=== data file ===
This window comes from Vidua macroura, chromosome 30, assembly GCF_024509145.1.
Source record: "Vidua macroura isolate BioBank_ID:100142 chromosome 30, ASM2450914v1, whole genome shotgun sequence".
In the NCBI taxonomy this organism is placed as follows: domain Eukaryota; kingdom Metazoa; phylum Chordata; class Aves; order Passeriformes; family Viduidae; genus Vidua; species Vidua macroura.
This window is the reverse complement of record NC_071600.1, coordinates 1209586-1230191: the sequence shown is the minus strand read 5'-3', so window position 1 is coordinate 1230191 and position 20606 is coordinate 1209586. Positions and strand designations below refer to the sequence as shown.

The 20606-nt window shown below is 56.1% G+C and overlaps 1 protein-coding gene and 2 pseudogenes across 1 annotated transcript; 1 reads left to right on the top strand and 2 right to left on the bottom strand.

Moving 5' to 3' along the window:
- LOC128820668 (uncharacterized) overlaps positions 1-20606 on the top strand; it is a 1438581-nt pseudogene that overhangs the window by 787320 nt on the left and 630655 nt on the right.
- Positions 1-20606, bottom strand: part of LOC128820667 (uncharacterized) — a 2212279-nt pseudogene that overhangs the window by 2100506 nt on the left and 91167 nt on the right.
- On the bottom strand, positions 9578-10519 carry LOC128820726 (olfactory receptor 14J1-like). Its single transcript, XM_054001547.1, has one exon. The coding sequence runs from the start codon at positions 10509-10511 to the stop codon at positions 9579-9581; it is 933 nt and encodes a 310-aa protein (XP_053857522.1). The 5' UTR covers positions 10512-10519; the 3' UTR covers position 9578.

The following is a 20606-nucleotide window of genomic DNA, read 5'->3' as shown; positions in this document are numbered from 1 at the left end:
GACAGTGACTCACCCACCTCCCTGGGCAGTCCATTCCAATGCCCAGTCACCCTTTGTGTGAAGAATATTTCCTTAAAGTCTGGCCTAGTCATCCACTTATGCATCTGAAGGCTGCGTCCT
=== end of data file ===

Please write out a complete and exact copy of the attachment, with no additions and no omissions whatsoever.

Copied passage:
This window comes from Vidua macroura, chromosome 30, assembly GCF_024509145.1.
Source record: "Vidua macroura isolate BioBank_ID:100142 chromosome 30, ASM2450914v1, whole genome shotgun sequence".
In the NCBI taxonomy this organism is placed as follows: domain Eukaryota; kingdom Metazoa; phylum Chordata; class Aves; order Passeriformes; family Viduidae; genus Vidua; species Vidua macroura.
This window is the reverse complement of record NC_071600.1, coordinates 1209586-1230191: the sequence shown is the minus strand read 5'-3', so window position 1 is coordinate 1230191 and position 20606 is coordinate 1209586. Positions and strand designations below refer to the sequence as shown.

The 20606-nt window shown below is 56.1% G+C and overlaps 1 protein-coding gene and 2 pseudogenes across 1 annotated transcript; 1 reads left to right on the top strand and 2 right to left on the bottom strand.

Moving 5' to 3' along the window:
- LOC128820668 (uncharacterized) overlaps positions 1-20606 on the top strand; it is a 1438581-nt pseudogene that overhangs the window by 787320 nt on the left and 630655 nt on the right.
- Positions 1-20606, bottom strand: part of LOC128820667 (uncharacterized) — a 2212279-nt pseudogene that overhangs the window by 2100506 nt on the left and 91167 nt on the right.
- On the bottom strand, positions 9578-10519 carry LOC128820726 (olfactory receptor 14J1-like). Its single transcript, XM_054001547.1, has one exon. The coding sequence runs from the start codon at positions 10509-10511 to the stop codon at positions 9579-9581; it is 933 nt and encodes a 310-aa protein (XP_053857522.1). The 5' UTR covers positions 10512-10519; the 3' UTR covers position 9578.

The following is a 20606-nucleotide window of genomic DNA, read 5'->3' as shown; positions in this document are numbered from 1 at the left end:
GACAGTGACTCACCCACCTCCCTGGGCAGTCCATTCCAATGCCCAGTCACCCTTTGTGTGAAGAATATTTCCTTAAAGTCTGGCCTAGTCATCCACTTATGCATCTGAAGGCTGCGTCCT